Posted by: signalhillarchaeology | July 16, 2010

Unexpected Developments…

I mentioned in a previous post that we’ve uncovered the base of a second chimney base at the North Range Barracks.  It was unexpectedly larger than I thought, measuring 3 meters across in the north-south direction. The chimney base that we uncovered last year measured 2 meters across in the north-south direction. I’ve been wondering if this different size means that the 2009 chimney base was meant to support only a single-hearth fireplace, whereas the 2010 chimney base was meant to support a double-hearth fireplace, with two hearths laid back-to-back, as the historic map of the site indicates.

Mapping the edge of the fireplace base as it first appeared in the ground, just below the sod. We've since opened up new excavation areas to expose the base since this photo was taken, but we don't expect excavations to take very long. The site is quite shallowly-buried in this area, so we should be finished up here shortly.

For various reasons, we thought at the end of last year that the 2009 fireplace base could not be the one located at the gable (narrow) end of the structure. Test excavations intended to find the gable end wall of the building did not locate any such wall…and if the historic map is correct, the gable wall of the building should be beside the small single-hearth fireplace base. So, we assumed that the 2009 fireplace base was in fact one from the middle of the building, that supported a double hearth fireplace.

But the size discrepancy between the 2010 and the 2009 fireplace bases has led us to question this. And the only way to decide the matter is to definitively locate the gable wall of the building, if we can. So to that end, we’re finishing up our work around the fireplace base in the next week or so, and then we’re going to lay out a big, long trench to try to find the elusive gable wall.  After looking at the north and south ends of the site, the best place to go looking for the gable wall is at the south end of the site… the north end appears quite eroded, and bedrock is visible along the surface, suggesting that the site may have eroded away in the years since the building was abandoned.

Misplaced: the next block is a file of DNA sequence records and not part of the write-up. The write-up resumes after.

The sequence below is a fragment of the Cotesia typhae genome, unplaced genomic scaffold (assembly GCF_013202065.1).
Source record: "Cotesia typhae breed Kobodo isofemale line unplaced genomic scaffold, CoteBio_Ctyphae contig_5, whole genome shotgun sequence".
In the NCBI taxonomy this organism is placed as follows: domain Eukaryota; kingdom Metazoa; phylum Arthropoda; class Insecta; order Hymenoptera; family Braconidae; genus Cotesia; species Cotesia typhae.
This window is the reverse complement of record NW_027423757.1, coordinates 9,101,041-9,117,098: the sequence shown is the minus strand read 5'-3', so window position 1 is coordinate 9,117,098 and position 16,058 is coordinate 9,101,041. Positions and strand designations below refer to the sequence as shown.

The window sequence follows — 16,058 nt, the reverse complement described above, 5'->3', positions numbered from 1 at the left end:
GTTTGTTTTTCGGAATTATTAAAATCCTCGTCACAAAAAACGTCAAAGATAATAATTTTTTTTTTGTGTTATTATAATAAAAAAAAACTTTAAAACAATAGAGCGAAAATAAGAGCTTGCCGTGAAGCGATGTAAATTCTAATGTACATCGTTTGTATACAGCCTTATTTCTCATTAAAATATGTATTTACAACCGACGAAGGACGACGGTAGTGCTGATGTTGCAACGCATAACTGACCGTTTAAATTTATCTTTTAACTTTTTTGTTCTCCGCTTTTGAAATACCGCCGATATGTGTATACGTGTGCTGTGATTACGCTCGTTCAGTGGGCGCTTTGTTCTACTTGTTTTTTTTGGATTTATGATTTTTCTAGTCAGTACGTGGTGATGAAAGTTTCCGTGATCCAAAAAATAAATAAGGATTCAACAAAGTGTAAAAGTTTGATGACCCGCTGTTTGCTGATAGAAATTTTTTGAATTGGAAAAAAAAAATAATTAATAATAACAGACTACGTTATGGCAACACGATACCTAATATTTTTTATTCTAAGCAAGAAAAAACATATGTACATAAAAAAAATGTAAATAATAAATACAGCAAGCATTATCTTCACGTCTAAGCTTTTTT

So: new plans for Monday….Opening a new trench to see what we can find– it’s always exciting to see what’s underneath a new patch of sod!

Stay tuned to the site tonight for updates, including  a new student post about doing archaeology, and the effects (both mental and physical) of working outdoors in all kinds of weather.

Amanda Crompton (Instructor)

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Responses

  1. I think you have a point regarding the size of the chimney stack. However, if the plan of the barracks is accurate, and if the measurements we did last year are right…wouldn’t that mean that the north gable wall would be kind of in the middle of nowhere? How would you explain that discrepancy? The plan is wrong? We can’t properly use a tape measure? These British engineers realized after drawing that plan that this building wouldn’t fit on the terrace? They decided to remove a room of the barrack?…so many questions! Post more pictures! And I can’t wait to here more next week about the new pit you’re gonna open! 😉 Good job fieldschoolers!

    Stéphane

  2. Hi Stéphane…
    For those of you who haven’t yet perused our archives from last year’s project on Signal Hill, Stéphane was one of the staff members from last year. As a result, I’ve spent a lot of time mulling over questions like this with him

    So: Yeah. There is a discrepancy with the north gable wall– and if there was a problem with the measuring tapes, then I blame you *completely*, by the way ;). I remeasured everything this year again, and it just might *might* fit on the terrace if my latest theory is right.

    And besides…. if the fireplace base we had last year was for a double hearth, the south wall of the building is off the terrace anyhow, so one way or another the building as measured doesn’t actually fit very well on the terrace as it exists today.

    So, I think the only way to resolve this is to open up a really long trench at the south end of the site, and figure out if the gable wall is on the terrace or not. One way or another, I’m going to solve this before the summer is over.

    I’ll post more pictures to satisfy your curiosity 🙂

    Cheers!
    Amanda


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